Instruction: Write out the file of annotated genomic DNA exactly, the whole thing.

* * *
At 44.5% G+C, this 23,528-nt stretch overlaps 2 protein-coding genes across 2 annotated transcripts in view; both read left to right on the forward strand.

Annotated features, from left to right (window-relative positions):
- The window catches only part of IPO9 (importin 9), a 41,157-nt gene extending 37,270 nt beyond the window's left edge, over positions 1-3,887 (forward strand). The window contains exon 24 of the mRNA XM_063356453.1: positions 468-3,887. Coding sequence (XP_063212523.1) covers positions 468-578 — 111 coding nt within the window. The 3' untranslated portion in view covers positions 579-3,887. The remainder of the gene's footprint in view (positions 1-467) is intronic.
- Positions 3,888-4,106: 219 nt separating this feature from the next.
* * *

At 44.5% G+C, this 23,528-nt stretch overlaps 2 protein-coding genes across 2 annotated transcripts in view; both read left to right on the forward strand.

Annotated features, from left to right (window-relative positions):
- The window catches only part of IPO9 (importin 9), a 41,157-nt gene extending 37,270 nt beyond the window's left edge, over positions 1-3,887 (forward strand). The window contains exon 24 of the mRNA XM_063356453.1: positions 468-3,887. Coding sequence (XP_063212523.1) covers positions 468-578 — 111 coding nt within the window. The 3' untranslated portion in view covers positions 579-3,887. The remainder of the gene's footprint in view (positions 1-467) is intronic.
- Positions 3,888-4,106: 219 nt separating this feature from the next.